Inclusive language around birth, lactation and vaginas is not designed primarily for trans women, who do not give birth, rarely lactate, and often don’t have vaginas. Rather, it’s designed for trans men and other transmasculine people, who might give birth, lactate and have vaginas, but who are not women. These groups have some things in common – both are ill-served by a discourse that conflates womanhood with vaginas – but trans people are a diverse group, brought together by contingent cultural history and the necessities of political coalition. We are not identical copies with identical needs.

So if it’s wrong to aim for a single set of words to be used for every person, in every context, what’s the alternative? We don’t have a definitive answer, but here are some suggestions. First, it’s vital to keep talking about vaginas, uteruses and so on, and about the rather shabby treatment they get in many societies. Luckily, we can do this without reducing anyone to their body parts, or any identity to its stereotyped physiology.

Second, it’s crucial to attend to context, and to adjust one’s language depending on the setting, audience and purpose. To be sure, this requires thought, effort and flexibility – but inclusivity is worth it. Just as the (rare) trans-sympathetic activist who tells a cis mother not to use ‘breastfeeding’ is out of line, so is the ostensible feminist telling a trans man not to talk about ‘chestfeeding’. Far from being burdensome, such flexibility is routine in ordinary conversations. Just think about the different terms that cis women use to refer to their body parts, capturing different registers, moods, philosophical outlooks and cultural associations. In a medical context, we might want to distinguish a vagina from a vulva, while colloquially ‘vagina’ covers the whole assembly. Some seek to reclaim ‘cunt’; others can hear it only as a misogynistic slur. At Bryn Mawr College, a women’s liberal arts college in Pennsylvania, the perfect yonic reply to the traditional May Pole is the May Hole. None of these usages are always right, but none of them are always wrong. Most of us can shift between them without much difficulty.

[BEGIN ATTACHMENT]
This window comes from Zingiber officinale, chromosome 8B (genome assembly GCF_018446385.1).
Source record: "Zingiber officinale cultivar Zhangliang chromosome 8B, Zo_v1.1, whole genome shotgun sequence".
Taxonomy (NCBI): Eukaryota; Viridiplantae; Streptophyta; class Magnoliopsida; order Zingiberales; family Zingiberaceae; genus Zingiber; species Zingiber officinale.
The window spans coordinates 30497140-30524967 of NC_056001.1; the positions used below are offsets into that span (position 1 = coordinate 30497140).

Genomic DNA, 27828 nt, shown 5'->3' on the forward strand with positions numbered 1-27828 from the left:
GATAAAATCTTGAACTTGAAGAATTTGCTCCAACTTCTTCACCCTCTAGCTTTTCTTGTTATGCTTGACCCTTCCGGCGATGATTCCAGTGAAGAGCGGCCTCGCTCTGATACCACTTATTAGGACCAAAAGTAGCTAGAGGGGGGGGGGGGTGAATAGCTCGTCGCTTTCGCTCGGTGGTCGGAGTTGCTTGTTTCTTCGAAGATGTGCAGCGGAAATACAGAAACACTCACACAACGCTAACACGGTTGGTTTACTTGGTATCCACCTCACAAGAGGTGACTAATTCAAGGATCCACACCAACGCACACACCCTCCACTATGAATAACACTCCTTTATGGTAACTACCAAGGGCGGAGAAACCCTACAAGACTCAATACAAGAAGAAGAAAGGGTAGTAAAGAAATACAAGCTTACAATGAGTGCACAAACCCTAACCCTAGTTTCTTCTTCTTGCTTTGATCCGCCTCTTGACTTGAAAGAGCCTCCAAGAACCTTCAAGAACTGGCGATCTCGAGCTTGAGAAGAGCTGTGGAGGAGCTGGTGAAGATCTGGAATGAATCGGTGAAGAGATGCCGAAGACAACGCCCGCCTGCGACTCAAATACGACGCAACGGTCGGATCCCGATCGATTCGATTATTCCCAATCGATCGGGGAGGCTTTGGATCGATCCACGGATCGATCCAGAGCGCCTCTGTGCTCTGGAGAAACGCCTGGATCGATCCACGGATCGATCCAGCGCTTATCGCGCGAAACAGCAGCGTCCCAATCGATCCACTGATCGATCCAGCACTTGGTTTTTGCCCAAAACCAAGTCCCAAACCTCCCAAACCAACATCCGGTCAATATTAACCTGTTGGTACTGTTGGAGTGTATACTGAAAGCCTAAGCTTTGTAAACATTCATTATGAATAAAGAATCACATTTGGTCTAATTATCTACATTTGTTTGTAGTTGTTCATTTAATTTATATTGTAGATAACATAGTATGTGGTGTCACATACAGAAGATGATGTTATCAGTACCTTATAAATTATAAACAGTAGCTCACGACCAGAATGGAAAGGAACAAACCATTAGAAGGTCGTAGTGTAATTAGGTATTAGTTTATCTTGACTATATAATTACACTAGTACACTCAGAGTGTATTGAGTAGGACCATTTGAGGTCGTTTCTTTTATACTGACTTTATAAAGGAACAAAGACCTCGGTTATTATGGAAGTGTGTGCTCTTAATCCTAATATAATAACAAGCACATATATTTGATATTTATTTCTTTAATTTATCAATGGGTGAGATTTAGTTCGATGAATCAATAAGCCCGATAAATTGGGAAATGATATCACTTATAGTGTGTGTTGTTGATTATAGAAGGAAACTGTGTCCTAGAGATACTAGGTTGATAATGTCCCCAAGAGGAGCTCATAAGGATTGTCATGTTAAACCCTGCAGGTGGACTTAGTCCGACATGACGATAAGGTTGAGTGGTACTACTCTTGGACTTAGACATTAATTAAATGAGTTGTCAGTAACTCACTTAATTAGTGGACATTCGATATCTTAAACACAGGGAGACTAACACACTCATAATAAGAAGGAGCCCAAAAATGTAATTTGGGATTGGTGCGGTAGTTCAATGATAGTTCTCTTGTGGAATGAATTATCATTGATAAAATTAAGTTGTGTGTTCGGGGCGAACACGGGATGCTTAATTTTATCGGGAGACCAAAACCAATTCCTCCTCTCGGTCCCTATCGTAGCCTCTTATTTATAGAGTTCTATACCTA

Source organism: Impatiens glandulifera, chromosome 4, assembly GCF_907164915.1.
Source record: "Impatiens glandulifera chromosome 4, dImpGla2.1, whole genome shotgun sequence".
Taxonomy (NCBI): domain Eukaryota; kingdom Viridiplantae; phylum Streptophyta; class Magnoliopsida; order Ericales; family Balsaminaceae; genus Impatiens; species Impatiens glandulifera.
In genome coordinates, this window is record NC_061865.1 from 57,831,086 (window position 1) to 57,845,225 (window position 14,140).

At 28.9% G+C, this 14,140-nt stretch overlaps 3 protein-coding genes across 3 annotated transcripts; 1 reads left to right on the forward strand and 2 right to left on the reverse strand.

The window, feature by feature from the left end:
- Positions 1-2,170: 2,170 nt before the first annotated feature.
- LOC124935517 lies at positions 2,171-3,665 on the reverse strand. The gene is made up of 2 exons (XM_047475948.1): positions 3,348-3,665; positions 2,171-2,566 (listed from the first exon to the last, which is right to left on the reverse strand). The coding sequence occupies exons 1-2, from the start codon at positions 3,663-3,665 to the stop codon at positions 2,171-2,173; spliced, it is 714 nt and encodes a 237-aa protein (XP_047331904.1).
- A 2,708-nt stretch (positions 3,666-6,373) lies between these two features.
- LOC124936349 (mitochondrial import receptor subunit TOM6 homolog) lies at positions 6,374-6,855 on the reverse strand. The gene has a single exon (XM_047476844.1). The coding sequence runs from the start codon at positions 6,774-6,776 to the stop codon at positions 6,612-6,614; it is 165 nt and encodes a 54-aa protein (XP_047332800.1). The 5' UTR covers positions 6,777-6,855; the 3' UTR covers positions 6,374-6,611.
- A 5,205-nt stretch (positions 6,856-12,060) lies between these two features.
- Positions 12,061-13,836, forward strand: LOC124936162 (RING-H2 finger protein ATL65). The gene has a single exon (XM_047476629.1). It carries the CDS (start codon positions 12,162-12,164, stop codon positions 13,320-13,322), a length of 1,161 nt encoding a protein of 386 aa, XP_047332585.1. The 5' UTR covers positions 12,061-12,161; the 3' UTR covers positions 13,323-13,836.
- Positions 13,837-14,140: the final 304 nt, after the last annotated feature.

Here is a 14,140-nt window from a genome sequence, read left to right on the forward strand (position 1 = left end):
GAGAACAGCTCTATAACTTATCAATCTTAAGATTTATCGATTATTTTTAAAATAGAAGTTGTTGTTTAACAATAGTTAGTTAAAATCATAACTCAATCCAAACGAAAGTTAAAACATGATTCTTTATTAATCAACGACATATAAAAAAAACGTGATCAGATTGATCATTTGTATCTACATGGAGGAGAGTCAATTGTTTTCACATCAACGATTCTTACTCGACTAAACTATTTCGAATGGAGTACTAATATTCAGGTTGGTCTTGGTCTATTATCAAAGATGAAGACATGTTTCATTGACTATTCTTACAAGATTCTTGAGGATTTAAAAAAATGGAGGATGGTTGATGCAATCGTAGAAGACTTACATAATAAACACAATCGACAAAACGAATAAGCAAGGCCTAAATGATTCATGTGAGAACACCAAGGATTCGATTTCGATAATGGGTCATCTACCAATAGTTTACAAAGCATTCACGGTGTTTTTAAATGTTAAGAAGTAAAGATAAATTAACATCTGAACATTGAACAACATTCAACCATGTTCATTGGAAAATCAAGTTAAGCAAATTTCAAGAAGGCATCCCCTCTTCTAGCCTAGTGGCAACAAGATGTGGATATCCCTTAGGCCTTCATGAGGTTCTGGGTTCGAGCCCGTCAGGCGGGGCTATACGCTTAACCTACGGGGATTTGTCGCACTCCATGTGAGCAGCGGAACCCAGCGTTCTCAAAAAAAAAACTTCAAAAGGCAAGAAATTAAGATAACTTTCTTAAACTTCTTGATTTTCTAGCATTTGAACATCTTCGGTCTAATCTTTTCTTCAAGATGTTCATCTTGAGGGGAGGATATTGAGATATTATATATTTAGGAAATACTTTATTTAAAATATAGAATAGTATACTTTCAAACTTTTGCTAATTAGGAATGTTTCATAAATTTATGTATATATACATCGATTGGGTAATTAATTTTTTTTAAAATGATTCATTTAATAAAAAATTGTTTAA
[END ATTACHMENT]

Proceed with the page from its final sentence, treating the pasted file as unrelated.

As we collectively sort out language for these topics, people will overgeneralise and oversimplify from time to time, and misunderstand and misapply good principles. But such individual excesses and missteps aren’t limited to trans politics. If they were damning of the movements they represent, we’d have to abandon the whole feminist project (among many other movements for social change).

As you might have guessed by now, we’re not going to leave you with a list of approved terms. But we hope to have equipped you with tools to engage critically with alarmist reports about the ‘trans language police’. If you believe, like us, that people of all genders – including nonbinary people, trans men, trans women and cis women – should have the right to name their own bodies and experiences, hopefully we’ve convinced you that this alleged tension between the rights of trans people and cis women is illusory, or at the very least exaggerated.

Ray Briggs

is professor of philosophy at Stanford University in California, and is the author of two books of poetry: Free Logic (2013) and Common Sexual Fantasies, Ruined (2016).

B R George

is assistant professor of philosophy at Dietrich College of Humanities and Social Sciences at Carnegie Mellon University in Pittsburgh.